Multiple Myeloma an incurable disease, but I have spent the last 25 years in remission using a blend of conventional oncology and evidence-based nutrition, supplementation, and lifestyle therapies from peer-reviewed studies that your oncologist probably hasn't told you about.
Click the orange button to the right to learn more about what you can start doing today.
When it comes to VTE aka blood clots, multiple myeloma (MM) patients have two strikes against them going into active therapy. MM itself can cause blood clots and the chemotherapy to treat your MM can also cause blood clots. It should come as no surprise then, that blood clots are a common multiple myeloma side effect.
The MM patient’s conventional, FDA approved choices to manage or prevent DVTs are below.
The challenge to MMers is that the evidence comparing these three therapies is conflicting- see the text highlighted in maroon below.
Further, if you’re considering lenalidomide (revlimid) chemotherapy, blood thinner prophylaxis may not help.
I developed a blood clot shortlly after beginning my induction therapy for MM back in the spring of 1995. I was put in the hospital for 4 days undergoing low molecular weight heparin (LMWH). As luck would have it, I was able to watch the March Madness tourney each and every day.
My DVT seemed to dissolve and I left the hospital. From that point on, Dr. Berger included a vitamin K antagonists (VKAs), warfarin, to my therapy regimen. I developed another DVT in the other leg about a year later. To this day I’m not sure if the second blood clot was caused by chemotherapy or my MM.
At some point since my blood clot occurrances, I settled into a long-term side effect called post-thrombotic symdrome.
Meaning I live with a little bit of DVT in both of my legs. Nothing dramatic, I just don’t stand for too long. And when I sit, I elevate my legs.
Dr. Berger wanted me to take warfarin for the rest of my life, starting back in 1995. After a year or two on warfarin (DOACs had not yet been invented) I decided that I didn’t want the short and long-term risks of daily warfarin.
I now supplement with a number of evidence-based but non-toxic blood thinning products such as omega-3 fatty acids, wobenzyme (enzymes), curcumin, vitamin E and others. I exercise moderately but frequently. I live a number of anti-blood clot lifestyle therapies.
If conventional medicince developed a therapy that thinned my blood without also risking “major bleeding events” or increased my risk of cerebral aneurysm, I would gladly take this therapy. In the meantime, I choose to take evidence-based but non-toxic therapies to reduce my risk of DVT.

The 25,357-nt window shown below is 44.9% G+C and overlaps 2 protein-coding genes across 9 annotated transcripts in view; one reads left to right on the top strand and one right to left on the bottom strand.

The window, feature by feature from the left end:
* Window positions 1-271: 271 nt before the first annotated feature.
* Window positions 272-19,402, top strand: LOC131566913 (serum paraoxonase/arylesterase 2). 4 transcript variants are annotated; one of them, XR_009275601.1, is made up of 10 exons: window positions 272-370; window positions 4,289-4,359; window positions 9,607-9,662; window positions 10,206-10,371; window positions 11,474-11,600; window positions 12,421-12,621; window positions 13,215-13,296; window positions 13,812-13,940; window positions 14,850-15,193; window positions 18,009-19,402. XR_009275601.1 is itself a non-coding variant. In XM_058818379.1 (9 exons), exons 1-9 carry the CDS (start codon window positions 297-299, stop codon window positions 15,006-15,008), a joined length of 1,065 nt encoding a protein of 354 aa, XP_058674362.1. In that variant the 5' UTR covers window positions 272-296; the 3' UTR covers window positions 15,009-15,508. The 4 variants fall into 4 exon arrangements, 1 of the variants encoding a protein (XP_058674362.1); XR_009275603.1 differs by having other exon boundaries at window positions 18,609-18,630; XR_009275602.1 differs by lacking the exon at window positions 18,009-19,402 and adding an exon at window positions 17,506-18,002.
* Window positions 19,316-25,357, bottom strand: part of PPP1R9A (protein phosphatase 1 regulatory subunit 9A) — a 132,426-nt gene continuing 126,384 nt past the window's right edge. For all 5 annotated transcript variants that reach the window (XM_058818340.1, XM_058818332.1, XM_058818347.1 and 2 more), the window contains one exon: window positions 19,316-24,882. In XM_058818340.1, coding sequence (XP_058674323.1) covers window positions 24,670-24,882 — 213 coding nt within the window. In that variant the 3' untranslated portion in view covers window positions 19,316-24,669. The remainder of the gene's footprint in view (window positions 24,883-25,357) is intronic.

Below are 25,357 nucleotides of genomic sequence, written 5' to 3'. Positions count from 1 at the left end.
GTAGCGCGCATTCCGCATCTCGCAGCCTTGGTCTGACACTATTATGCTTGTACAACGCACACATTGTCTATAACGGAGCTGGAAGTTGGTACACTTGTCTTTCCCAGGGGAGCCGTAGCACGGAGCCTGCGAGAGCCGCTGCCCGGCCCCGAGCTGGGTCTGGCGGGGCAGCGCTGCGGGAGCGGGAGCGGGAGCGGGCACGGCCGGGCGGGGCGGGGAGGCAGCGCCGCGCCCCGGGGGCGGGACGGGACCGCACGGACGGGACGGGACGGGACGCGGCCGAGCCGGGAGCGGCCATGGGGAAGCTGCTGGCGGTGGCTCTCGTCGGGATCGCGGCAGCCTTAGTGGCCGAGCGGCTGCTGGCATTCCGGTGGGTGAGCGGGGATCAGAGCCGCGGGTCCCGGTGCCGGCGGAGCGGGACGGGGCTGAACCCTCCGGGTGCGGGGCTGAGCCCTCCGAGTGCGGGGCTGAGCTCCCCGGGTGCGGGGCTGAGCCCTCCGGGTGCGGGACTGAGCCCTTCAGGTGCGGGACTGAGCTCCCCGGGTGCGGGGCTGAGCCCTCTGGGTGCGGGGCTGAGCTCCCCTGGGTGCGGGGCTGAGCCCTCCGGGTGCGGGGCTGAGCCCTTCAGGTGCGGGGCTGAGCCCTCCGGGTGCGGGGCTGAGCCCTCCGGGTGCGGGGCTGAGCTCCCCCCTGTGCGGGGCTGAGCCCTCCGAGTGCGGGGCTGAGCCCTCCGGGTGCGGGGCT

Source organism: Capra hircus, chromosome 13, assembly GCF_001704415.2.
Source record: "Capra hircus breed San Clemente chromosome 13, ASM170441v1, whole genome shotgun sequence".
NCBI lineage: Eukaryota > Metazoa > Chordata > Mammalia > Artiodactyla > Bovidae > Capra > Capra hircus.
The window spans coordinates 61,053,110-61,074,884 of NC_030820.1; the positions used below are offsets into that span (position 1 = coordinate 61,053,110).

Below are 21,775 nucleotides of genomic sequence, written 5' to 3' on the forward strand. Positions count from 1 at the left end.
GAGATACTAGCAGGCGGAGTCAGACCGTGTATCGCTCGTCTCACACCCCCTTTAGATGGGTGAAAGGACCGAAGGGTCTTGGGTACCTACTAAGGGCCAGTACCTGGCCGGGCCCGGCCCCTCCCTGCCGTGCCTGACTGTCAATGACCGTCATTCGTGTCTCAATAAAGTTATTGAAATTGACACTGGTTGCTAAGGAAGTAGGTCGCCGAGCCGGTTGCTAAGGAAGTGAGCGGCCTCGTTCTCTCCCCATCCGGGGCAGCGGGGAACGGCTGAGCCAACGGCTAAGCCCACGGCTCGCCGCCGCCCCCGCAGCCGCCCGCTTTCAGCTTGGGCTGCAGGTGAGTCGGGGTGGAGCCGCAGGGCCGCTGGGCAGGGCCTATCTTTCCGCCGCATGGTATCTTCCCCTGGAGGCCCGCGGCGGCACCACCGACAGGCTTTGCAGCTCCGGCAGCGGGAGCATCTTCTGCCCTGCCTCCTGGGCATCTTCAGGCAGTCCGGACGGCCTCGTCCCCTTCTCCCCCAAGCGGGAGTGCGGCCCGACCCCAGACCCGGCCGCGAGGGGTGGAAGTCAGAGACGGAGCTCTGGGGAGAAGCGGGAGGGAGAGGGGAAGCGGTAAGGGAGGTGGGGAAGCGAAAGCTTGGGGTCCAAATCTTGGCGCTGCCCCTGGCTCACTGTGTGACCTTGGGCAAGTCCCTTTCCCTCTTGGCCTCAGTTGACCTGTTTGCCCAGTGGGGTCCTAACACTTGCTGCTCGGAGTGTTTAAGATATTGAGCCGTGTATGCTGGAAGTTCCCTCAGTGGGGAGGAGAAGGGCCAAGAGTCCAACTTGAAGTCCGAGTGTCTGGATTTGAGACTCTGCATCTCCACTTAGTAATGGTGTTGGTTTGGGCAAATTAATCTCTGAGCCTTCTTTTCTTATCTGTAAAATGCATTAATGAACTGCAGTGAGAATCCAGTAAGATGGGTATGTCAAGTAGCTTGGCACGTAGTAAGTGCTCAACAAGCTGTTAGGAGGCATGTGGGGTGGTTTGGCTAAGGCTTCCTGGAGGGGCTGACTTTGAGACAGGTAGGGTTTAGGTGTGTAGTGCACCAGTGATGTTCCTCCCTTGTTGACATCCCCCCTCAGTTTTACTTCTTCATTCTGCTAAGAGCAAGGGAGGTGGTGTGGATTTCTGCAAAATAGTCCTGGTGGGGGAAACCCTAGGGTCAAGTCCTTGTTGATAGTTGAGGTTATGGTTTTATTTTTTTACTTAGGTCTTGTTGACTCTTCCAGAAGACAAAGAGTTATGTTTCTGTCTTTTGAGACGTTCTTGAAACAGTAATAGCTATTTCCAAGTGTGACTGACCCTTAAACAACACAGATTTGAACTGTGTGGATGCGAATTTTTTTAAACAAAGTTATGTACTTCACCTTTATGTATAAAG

To learn more about evidence-based, non-toxic therapies to reduce your risk of DVT aka blood clots, scroll down the page, post a question or comment and I will reply to you ASAP.
“Efficacy and safety of direct oral anticoagulants (DOACs) for preventing primary and recurrent venous thromboembolism (VTE) in patients with cancer remain unclear. In this study, we conducted a systematic review to summarize the most up-to-date evidence from randomized controlled trials (RCTs).
Our primary outcomes included
To summarize, DOACs were found to have a favorable effect on risk of VTE but a nonsignificant higher risk of major bleeding compared with non-DOACs in patients with cancer…
Venous thromboembolism (VTE), including deep vein thrombosis (DVT) and pulmonary embolism (PE), occurs in up to 15% of patients with cancer during the course of their disease.1,2 Venous thromboembolism is found to be the second leading cause of death after malignancy itself.3 Compared with those without cancer, the risk of recurrent VTE is at least 2 fold higher in patients with cancer.4
Although anticoagulant therapy is recommended to prevent VTE, the increased risk of anticoagulant-induced bleeding is however of significant concern in patients with cancer…
Meta-analyses based on findings from randomized controlled trials (RCTs) have reported conflicting results, as follows: (1) DOACs had superior efficacy and safety over VKAs, though nonsignificantly, and (2) DOACs are equally effective and safe when compared with LMWH.7–9 Nevertheless, some studies also reported a lower risk of VTE and an increased risk of bleeding in DOACs than in VKAs or LMWH,10,11 while others indicated reduction in risk of major bleeding in DOACs.12,13…
“By analyzing evidence from relevant phase 1, 2, and 3 clinical trials identified from Ovid MEDLINE, Embase, and Cochrane databases, researchers estimated the incidence of venous thromboembolism (VTE) among patients with myeloma who have already received thromboprophylaxis with currently used lenalidomide-based regimens.
The included studies were those that assessed lenalidomide-based regimens with thromboprophylaxis. Overall 1,372 citations were identified, including 51 clinical trials and 9,069 patients examined. Aspirin, low-molecular-weight heparin or warfarin constituted the most commonly used thromboprophylaxis agents.
In trials involving patients who had newly diagnosed and relapsed/refractory myeloma, the pooled incidence of VTE was estimated to be 6.2% over median treatment durations ranging from 2 to 34 cycles, which translated into 1.2 VTE events per 100 patient-cycles.
Overall, a substantial risk of VTE associated with lenalidomide-based regimens was evident in controlled clinical trial settings, despite adequate thromboprophylaxis.”